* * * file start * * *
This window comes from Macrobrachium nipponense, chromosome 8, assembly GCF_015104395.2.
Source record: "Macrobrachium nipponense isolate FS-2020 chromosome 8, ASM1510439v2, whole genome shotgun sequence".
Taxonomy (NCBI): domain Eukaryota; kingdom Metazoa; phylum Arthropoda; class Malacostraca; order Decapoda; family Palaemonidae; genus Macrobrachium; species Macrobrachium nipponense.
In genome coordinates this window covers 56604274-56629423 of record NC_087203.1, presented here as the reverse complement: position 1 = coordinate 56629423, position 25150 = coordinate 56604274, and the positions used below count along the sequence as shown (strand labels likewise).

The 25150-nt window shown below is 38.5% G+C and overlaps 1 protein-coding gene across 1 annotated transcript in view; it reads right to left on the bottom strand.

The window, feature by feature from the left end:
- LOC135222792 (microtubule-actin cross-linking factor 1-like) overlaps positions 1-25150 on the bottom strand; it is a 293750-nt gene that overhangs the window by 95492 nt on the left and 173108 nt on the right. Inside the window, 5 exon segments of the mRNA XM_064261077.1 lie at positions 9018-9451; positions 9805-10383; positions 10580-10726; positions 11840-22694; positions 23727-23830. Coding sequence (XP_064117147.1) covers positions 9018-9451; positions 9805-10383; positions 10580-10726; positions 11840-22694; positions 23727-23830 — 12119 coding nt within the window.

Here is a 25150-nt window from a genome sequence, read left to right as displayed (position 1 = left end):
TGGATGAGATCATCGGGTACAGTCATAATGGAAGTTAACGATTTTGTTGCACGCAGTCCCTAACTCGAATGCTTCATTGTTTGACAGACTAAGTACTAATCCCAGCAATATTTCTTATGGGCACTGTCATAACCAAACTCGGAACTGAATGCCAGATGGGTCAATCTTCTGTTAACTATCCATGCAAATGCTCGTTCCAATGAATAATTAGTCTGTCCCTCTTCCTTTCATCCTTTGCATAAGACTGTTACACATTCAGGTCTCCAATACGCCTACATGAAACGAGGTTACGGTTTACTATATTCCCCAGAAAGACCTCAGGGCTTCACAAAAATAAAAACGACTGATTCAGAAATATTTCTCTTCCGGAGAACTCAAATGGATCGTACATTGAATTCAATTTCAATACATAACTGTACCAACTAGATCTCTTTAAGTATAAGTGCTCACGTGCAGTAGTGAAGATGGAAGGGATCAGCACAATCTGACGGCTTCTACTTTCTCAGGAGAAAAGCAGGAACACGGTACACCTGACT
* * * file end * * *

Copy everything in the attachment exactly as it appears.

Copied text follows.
This window comes from Macrobrachium nipponense, chromosome 8, assembly GCF_015104395.2.
Source record: "Macrobrachium nipponense isolate FS-2020 chromosome 8, ASM1510439v2, whole genome shotgun sequence".
Taxonomy (NCBI): domain Eukaryota; kingdom Metazoa; phylum Arthropoda; class Malacostraca; order Decapoda; family Palaemonidae; genus Macrobrachium; species Macrobrachium nipponense.
In genome coordinates this window covers 56604274-56629423 of record NC_087203.1, presented here as the reverse complement: position 1 = coordinate 56629423, position 25150 = coordinate 56604274, and the positions used below count along the sequence as shown (strand labels likewise).

The 25150-nt window shown below is 38.5% G+C and overlaps 1 protein-coding gene across 1 annotated transcript in view; it reads right to left on the bottom strand.

The window, feature by feature from the left end:
- LOC135222792 (microtubule-actin cross-linking factor 1-like) overlaps positions 1-25150 on the bottom strand; it is a 293750-nt gene that overhangs the window by 95492 nt on the left and 173108 nt on the right. Inside the window, 5 exon segments of the mRNA XM_064261077.1 lie at positions 9018-9451; positions 9805-10383; positions 10580-10726; positions 11840-22694; positions 23727-23830. Coding sequence (XP_064117147.1) covers positions 9018-9451; positions 9805-10383; positions 10580-10726; positions 11840-22694; positions 23727-23830 — 12119 coding nt within the window.

Here is a 25150-nt window from a genome sequence, read left to right as displayed (position 1 = left end):
TGGATGAGATCATCGGGTACAGTCATAATGGAAGTTAACGATTTTGTTGCACGCAGTCCCTAACTCGAATGCTTCATTGTTTGACAGACTAAGTACTAATCCCAGCAATATTTCTTATGGGCACTGTCATAACCAAACTCGGAACTGAATGCCAGATGGGTCAATCTTCTGTTAACTATCCATGCAAATGCTCGTTCCAATGAATAATTAGTCTGTCCCTCTTCCTTTCATCCTTTGCATAAGACTGTTACACATTCAGGTCTCCAATACGCCTACATGAAACGAGGTTACGGTTTACTATATTCCCCAGAAAGACCTCAGGGCTTCACAAAAATAAAAACGACTGATTCAGAAATATTTCTCTTCCGGAGAACTCAAATGGATCGTACATTGAATTCAATTTCAATACATAACTGTACCAACTAGATCTCTTTAAGTATAAGTGCTCACGTGCAGTAGTGAAGATGGAAGGGATCAGCACAATCTGACGGCTTCTACTTTCTCAGGAGAAAAGCAGGAACACGGTACACCTGACT